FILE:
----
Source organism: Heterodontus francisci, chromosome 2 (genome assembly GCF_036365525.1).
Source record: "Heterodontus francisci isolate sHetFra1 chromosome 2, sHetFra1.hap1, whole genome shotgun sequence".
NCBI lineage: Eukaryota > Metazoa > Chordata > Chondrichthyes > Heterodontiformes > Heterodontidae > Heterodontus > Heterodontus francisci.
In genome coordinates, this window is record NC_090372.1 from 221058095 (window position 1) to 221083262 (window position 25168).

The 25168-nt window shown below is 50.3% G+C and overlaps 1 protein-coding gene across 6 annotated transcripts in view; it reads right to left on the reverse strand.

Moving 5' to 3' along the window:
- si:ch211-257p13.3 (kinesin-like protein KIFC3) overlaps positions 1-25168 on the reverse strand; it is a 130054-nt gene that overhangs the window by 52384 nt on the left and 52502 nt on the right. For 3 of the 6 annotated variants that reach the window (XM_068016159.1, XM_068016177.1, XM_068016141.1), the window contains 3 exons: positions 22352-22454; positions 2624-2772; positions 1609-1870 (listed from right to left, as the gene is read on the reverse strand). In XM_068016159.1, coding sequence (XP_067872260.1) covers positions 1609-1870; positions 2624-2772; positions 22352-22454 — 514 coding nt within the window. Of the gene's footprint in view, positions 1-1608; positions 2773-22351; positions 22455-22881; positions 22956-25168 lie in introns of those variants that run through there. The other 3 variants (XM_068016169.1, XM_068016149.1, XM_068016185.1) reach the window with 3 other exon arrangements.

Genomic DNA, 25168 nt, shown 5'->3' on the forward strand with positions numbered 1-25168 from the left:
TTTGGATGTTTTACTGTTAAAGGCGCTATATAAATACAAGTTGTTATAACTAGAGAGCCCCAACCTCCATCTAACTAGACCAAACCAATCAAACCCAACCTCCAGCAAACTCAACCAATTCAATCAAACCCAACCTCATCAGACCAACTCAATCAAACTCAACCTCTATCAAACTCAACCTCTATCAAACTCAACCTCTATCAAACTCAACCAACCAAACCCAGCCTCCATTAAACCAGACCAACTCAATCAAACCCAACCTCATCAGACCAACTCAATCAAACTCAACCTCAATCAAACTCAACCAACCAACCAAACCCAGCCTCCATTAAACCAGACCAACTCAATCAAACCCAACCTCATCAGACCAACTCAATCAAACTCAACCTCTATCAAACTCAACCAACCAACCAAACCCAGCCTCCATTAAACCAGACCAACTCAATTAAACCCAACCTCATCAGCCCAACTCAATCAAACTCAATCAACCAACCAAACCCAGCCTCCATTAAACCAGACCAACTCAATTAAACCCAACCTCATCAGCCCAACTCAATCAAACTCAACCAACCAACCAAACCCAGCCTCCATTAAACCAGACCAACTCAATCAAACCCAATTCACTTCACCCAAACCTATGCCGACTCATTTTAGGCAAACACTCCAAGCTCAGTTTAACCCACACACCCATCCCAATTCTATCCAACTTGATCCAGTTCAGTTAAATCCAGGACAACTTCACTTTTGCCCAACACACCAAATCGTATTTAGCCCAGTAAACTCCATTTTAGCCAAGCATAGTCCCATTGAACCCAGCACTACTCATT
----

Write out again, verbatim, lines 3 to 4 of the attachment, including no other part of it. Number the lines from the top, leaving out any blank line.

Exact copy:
NCBI lineage: Eukaryota > Metazoa > Chordata > Chondrichthyes > Heterodontiformes > Heterodontidae > Heterodontus > Heterodontus francisci.
In genome coordinates, this window is record NC_090372.1 from 221058095 (window position 1) to 221083262 (window position 25168).